By: Dionne Smith, Editor-in-Chief

Once again, as history has shown time and time again, the young voter turnout in Maine on Super Tuesday was lower than all other age groups. As someone who is in the age group, I can’t help but feel a lot of disappointment, and confusion. According to the Washington Post, voters between the age of 17-29 counted for 15% of voters. People ages 30-44 counted for 19% of the voters. Ages 45-64 and 65+ counted for 33% of the voters. While the exit polls are not an end all-be all, it’s a good reference to have.

Continuously, young people show up the least at the polls. Not just here, but nationally. As a college student, I can think of a few ideas as to why the number may be so low. One of the reasons being that students are already extremely busy. The majority of USM students are commuters, and they usually have jobs along with their classes. There is a possibility that these students are just too busy to take time out of their day to go vote. When you have two classes in one day and a job immediately after classes and a mountainous amount of other things happening, it’s possible that students just opt to not vote in the end, even if they wanted to.

Overall, the percentage of eligible citizens who voted in the other states increased from 2016 according to the Harvard Institute of Politics. However, in some states, voters aged 18-29 decreased in comparison to four years ago. On the other side of the spectrum, some states saw stark increases in voter turnout in the 65+ age group; South Carolina showing a large 124% increase. In comparison to the largest increase in voters 18-29, which was at 38% in Virginia, I can’t help but wonder where this comes from.

The New York Times and many other sources reported extremely long lines. Voters were stuck for hours waiting to vote, hours that people with classes or jobs or mostly any responsibilities usually don’t have. How many voters did we lose to these long lines? In Houston, aging voting machines was also a problem. They also reported long lines in California, the state that held the most potential delegates on Tuesday. Here in Portland, The Portland Press Herald reported that several towns reported running out of ballots on Tuesday. On such an important day, these glitches are unacceptable and can decrease overall voter turnout.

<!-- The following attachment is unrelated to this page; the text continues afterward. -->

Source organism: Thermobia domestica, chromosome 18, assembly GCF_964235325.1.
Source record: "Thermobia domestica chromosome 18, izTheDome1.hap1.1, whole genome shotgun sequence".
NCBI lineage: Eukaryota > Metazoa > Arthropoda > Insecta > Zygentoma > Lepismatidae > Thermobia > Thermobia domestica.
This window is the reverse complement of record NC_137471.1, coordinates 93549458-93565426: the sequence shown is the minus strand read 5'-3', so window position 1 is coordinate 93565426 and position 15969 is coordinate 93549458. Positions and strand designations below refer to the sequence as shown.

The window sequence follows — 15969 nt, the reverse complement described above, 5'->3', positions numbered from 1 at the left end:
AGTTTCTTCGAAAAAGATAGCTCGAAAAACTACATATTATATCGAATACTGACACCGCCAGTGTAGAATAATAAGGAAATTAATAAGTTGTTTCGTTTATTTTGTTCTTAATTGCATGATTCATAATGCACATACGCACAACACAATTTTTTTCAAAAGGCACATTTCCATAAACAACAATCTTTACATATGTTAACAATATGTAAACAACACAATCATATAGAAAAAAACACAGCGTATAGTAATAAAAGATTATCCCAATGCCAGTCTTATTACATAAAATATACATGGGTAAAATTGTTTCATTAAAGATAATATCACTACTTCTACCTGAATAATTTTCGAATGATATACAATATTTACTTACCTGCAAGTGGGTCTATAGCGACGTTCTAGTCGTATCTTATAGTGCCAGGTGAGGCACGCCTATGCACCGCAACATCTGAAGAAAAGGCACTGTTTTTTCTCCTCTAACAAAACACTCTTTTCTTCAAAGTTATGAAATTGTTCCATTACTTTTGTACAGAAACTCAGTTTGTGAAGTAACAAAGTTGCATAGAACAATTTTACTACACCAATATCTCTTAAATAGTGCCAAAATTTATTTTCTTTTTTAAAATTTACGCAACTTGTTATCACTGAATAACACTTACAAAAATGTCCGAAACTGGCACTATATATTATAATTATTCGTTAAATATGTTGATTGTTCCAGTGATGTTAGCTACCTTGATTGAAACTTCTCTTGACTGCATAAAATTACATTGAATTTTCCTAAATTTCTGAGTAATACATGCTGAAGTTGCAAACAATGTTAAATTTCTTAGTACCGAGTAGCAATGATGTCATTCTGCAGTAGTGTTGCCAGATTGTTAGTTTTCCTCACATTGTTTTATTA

When I was growing up in New York City, one day in my American Government class, the topic of voting arised and some students said that they just don’t care about voting. They felt like no matter what, their voices wouldn’t be heard, and that it was a waste of time for them. There needs to be an improvement in this relationship. An increase in voting registration activities that make it easy for high school students to register to vote would help ease students into the process, instead of a daunting registration line that may discourage them.

One solution to this that I wish would happen already is declaring a national holiday for Election Day every four years, and especially for days like Super Tuesday, bringing the polls to more college campuses, or alternatively, offering more free, all day transit to and from polling areas. It baffles me that Election Day isn’t already a national holiday. It is extremely important to allow every citizen of this nation fair and equal opportunity to have their voices be heard, and that’s hard when you have to work overtime that day and miss the polls, and vote early.

There are mounds of literature studying young voters, books that try to tackle how to raise the young voter percentage and I’m sure that the literature will not stop, no matter how this 2020 election goes. Young voters are extremely important because they are what make up the future. They are voting for how their futures will be carved. Our government should be helping young voters actually vote, but for now we must try our best to be politically aware, know when voting days are, and try to make every effort to make our voices heard.


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